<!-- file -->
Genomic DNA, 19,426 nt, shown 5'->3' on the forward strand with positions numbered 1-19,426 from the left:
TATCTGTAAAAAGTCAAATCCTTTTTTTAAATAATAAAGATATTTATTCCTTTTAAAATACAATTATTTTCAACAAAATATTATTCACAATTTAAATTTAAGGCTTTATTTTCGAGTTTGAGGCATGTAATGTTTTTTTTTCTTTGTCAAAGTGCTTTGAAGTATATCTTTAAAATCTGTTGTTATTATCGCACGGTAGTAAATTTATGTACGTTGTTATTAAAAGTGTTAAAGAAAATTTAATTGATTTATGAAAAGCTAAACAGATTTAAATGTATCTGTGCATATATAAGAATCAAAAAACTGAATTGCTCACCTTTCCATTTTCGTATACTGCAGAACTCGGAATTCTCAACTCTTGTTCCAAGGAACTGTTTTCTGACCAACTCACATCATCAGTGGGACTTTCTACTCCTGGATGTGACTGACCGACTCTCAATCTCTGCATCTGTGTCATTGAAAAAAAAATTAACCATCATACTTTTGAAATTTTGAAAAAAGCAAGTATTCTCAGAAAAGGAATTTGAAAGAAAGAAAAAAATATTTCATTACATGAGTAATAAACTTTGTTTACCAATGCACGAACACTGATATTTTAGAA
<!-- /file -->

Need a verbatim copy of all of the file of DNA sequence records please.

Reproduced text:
Genomic DNA, 19,426 nt, shown 5'->3' on the forward strand with positions numbered 1-19,426 from the left:
TATCTGTAAAAAGTCAAATCCTTTTTTTAAATAATAAAGATATTTATTCCTTTTAAAATACAATTATTTTCAACAAAATATTATTCACAATTTAAATTTAAGGCTTTATTTTCGAGTTTGAGGCATGTAATGTTTTTTTTTCTTTGTCAAAGTGCTTTGAAGTATATCTTTAAAATCTGTTGTTATTATCGCACGGTAGTAAATTTATGTACGTTGTTATTAAAAGTGTTAAAGAAAATTTAATTGATTTATGAAAAGCTAAACAGATTTAAATGTATCTGTGCATATATAAGAATCAAAAAACTGAATTGCTCACCTTTCCATTTTCGTATACTGCAGAACTCGGAATTCTCAACTCTTGTTCCAAGGAACTGTTTTCTGACCAACTCACATCATCAGTGGGACTTTCTACTCCTGGATGTGACTGACCGACTCTCAATCTCTGCATCTGTGTCATTGAAAAAAAAATTAACCATCATACTTTTGAAATTTTGAAAAAAGCAAGTATTCTCAGAAAAGGAATTTGAAAGAAAGAAAAAAATATTTCATTACATGAGTAATAAACTTTGTTTACCAATGCACGAACACTGATATTTTAGAA